£1.5 million grant awarded to tackle psychosis in India

University of Warwick researchers are to improve the lives of India’s millions of psychosis sufferers.The National Institute of Health Research’s (NIHR) Global Health Research Unit has awarded the University’s...

University of Warwick researchers are to improve the lives of India’s millions of psychosis sufferers.The

National Institute of Health Research’s (NIHR) Global Health Research Unit has awarded the University’s Warwick Medical School £1.5 million (almost USD 2 million) to work with this highly vulnerable and disadvantaged group. The award will be used to improve their health, wellbeing and functioning.

In India psychosis is a leading cause of disability and affects between seven and eight million people. In the absence of adequate treatment and support many of them languish in long stay hospitals for years in appalling conditions or drift into homelessness and destitution. The research award aims to identify sufferers early and ensure that they regain their health and wellbeing.

The grant has been made to the NIHR Global Health Research Group on Psychosis Outcomes: the Warwick-India-Canada {WIC} Network at the University of Warwick, which is led by Professor Swaran Singh along with partners in All India Institute of Medical Sciences New Delhi; Schizophrenia Research Foundation (SCARF) Chennai, and Douglas Hospital, McGill University Montreal.

Prof Singh said: “We are delighted to have received this grant. Early treatment of first-episode and untreated psychosis is key to reducing burden of disability for this neglected group. We have been successful and developing and implementing early intervention strategies in UK and the developing world. There is a great opportunity that such interventions can be tailored to the Indian context that deliver similar gains”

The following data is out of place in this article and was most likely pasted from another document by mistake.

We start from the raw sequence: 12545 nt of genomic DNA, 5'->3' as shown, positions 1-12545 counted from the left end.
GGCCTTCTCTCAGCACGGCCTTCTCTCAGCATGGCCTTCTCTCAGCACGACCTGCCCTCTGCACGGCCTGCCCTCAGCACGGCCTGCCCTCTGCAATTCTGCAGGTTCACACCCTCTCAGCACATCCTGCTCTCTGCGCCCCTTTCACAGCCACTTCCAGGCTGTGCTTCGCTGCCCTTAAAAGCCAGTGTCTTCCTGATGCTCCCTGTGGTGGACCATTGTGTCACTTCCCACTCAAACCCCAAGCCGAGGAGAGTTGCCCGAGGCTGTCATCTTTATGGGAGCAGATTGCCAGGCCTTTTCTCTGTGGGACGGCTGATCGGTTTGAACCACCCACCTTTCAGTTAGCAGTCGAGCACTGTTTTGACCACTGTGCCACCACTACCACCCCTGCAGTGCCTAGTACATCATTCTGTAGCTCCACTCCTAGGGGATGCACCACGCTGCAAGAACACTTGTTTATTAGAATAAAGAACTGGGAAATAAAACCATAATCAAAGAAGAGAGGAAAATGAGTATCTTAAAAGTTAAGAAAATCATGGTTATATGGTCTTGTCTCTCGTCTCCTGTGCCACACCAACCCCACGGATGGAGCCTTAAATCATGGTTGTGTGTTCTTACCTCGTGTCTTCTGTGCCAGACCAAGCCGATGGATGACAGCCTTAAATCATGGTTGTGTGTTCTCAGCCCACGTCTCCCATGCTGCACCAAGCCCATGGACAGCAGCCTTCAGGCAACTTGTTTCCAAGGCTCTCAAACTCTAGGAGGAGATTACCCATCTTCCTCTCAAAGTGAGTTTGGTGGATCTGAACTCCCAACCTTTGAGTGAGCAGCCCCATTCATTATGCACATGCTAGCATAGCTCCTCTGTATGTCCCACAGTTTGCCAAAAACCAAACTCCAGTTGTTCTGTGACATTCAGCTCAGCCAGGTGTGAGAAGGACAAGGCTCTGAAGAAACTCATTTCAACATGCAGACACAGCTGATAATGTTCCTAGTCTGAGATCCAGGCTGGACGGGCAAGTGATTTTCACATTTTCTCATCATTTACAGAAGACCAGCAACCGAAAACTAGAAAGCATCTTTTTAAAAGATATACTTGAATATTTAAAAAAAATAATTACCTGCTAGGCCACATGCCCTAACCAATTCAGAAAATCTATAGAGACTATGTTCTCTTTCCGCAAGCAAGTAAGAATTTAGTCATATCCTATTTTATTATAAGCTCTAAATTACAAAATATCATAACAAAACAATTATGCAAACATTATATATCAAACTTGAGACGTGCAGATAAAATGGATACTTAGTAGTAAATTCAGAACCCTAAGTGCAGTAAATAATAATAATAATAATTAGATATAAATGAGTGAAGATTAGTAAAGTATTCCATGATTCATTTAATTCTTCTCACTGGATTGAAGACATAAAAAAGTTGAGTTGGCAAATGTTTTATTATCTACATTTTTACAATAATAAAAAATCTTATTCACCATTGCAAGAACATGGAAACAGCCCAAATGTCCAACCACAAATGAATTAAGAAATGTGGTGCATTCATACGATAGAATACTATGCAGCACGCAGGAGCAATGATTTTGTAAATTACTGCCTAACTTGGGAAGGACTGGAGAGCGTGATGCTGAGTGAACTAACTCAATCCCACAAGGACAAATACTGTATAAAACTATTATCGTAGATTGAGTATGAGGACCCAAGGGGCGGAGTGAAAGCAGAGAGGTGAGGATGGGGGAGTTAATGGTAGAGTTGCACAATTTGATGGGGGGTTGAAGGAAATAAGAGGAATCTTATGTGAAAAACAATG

The three-year project will lead to evidence-informed interventions relevant to India, such as culturally appropriate interventions for families, raising standards of care, and using digital technologies to overcome infrastructure problems. Professor Singh added: “The Warwick-India-Canada network will deliver measurable individual, family and societal gains by alleviating suffering, enhancing recovery, preventing social exclusion, and reducing emotional and financial burden on families, while helping policy makers to implement innovative community-care models that exploit the enormous potential of the digital and mobile technologies.”

The University of Warwick is also receiving £5,686,767 from the NIHR Global Health Research Unit to find better ways of delivering healthcare to slum dwellers.

The long-term aims of the project include finding the best ways to deliver healthcare to people living in slums in Asia and Africa and then to persuade and work with politicians and other officials to make these changes.

The grants are a result of the 2016 NIHR invitation to UK-based universities and research institutes to submit applications to deliver applied global health research. Sixty million pounds were made available to successful universities and research institutes looking to expand their existing global health work or for new entrants to the field.

 

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